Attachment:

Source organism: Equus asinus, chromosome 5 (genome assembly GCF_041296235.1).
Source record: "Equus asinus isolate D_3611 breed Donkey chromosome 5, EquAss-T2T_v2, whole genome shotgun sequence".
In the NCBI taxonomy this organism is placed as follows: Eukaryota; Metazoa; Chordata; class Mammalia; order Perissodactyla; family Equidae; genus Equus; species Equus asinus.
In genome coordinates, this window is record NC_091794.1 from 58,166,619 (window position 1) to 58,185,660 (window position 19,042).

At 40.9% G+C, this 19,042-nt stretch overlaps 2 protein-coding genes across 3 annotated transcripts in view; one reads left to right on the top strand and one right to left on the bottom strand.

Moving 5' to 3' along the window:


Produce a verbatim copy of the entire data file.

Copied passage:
Source organism: Equus asinus, chromosome 5 (genome assembly GCF_041296235.1).
Source record: "Equus asinus isolate D_3611 breed Donkey chromosome 5, EquAss-T2T_v2, whole genome shotgun sequence".
In the NCBI taxonomy this organism is placed as follows: Eukaryota; Metazoa; Chordata; class Mammalia; order Perissodactyla; family Equidae; genus Equus; species Equus asinus.
In genome coordinates, this window is record NC_091794.1 from 58,166,619 (window position 1) to 58,185,660 (window position 19,042).

At 40.9% G+C, this 19,042-nt stretch overlaps 2 protein-coding genes across 3 annotated transcripts in view; one reads left to right on the top strand and one right to left on the bottom strand.

Moving 5' to 3' along the window: